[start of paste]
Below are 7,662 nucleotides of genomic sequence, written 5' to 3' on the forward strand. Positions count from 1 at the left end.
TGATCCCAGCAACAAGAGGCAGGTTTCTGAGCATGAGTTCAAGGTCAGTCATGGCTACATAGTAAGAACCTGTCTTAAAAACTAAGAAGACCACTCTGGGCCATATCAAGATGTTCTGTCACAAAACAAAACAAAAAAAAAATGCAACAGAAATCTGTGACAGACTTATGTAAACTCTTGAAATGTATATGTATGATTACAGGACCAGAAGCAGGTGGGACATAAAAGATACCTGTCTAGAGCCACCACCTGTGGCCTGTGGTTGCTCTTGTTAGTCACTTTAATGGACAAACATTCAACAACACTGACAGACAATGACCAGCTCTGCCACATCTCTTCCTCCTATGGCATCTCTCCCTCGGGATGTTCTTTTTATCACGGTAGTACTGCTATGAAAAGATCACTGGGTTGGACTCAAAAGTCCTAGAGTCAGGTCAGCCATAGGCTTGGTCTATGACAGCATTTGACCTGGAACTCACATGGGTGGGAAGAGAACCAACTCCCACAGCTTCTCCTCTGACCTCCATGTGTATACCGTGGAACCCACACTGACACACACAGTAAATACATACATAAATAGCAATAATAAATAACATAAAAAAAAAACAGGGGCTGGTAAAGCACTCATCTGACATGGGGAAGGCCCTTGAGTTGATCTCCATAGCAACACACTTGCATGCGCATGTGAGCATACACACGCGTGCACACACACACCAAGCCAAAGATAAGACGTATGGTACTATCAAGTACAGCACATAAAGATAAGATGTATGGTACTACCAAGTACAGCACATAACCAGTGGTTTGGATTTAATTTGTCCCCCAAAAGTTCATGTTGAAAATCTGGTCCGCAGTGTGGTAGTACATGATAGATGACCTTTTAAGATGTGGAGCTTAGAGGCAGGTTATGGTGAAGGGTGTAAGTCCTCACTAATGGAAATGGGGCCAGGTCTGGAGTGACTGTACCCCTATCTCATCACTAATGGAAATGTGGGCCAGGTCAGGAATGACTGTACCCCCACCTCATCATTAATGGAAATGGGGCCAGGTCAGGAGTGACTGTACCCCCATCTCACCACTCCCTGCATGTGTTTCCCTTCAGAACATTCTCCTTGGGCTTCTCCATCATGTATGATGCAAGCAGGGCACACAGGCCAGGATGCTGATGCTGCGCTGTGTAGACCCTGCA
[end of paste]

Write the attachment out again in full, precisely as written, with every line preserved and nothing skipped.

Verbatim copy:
Below are 7,662 nucleotides of genomic sequence, written 5' to 3' on the forward strand. Positions count from 1 at the left end.
TGATCCCAGCAACAAGAGGCAGGTTTCTGAGCATGAGTTCAAGGTCAGTCATGGCTACATAGTAAGAACCTGTCTTAAAAACTAAGAAGACCACTCTGGGCCATATCAAGATGTTCTGTCACAAAACAAAACAAAAAAAAAATGCAACAGAAATCTGTGACAGACTTATGTAAACTCTTGAAATGTATATGTATGATTACAGGACCAGAAGCAGGTGGGACATAAAAGATACCTGTCTAGAGCCACCACCTGTGGCCTGTGGTTGCTCTTGTTAGTCACTTTAATGGACAAACATTCAACAACACTGACAGACAATGACCAGCTCTGCCACATCTCTTCCTCCTATGGCATCTCTCCCTCGGGATGTTCTTTTTATCACGGTAGTACTGCTATGAAAAGATCACTGGGTTGGACTCAAAAGTCCTAGAGTCAGGTCAGCCATAGGCTTGGTCTATGACAGCATTTGACCTGGAACTCACATGGGTGGGAAGAGAACCAACTCCCACAGCTTCTCCTCTGACCTCCATGTGTATACCGTGGAACCCACACTGACACACACAGTAAATACATACATAAATAGCAATAATAAATAACATAAAAAAAAAACAGGGGCTGGTAAAGCACTCATCTGACATGGGGAAGGCCCTTGAGTTGATCTCCATAGCAACACACTTGCATGCGCATGTGAGCATACACACGCGTGCACACACACACCAAGCCAAAGATAAGACGTATGGTACTATCAAGTACAGCACATAAAGATAAGATGTATGGTACTACCAAGTACAGCACATAACCAGTGGTTTGGATTTAATTTGTCCCCCAAAAGTTCATGTTGAAAATCTGGTCCGCAGTGTGGTAGTACATGATAGATGACCTTTTAAGATGTGGAGCTTAGAGGCAGGTTATGGTGAAGGGTGTAAGTCCTCACTAATGGAAATGGGGCCAGGTCTGGAGTGACTGTACCCCTATCTCATCACTAATGGAAATGTGGGCCAGGTCAGGAATGACTGTACCCCCACCTCATCATTAATGGAAATGGGGCCAGGTCAGGAGTGACTGTACCCCCATCTCACCACTCCCTGCATGTGTTTCCCTTCAGAACATTCTCCTTGGGCTTCTCCATCATGTATGATGCAAGCAGGGCACACAGGCCAGGATGCTGATGCTGCGCTGTGTAGACCCTGCA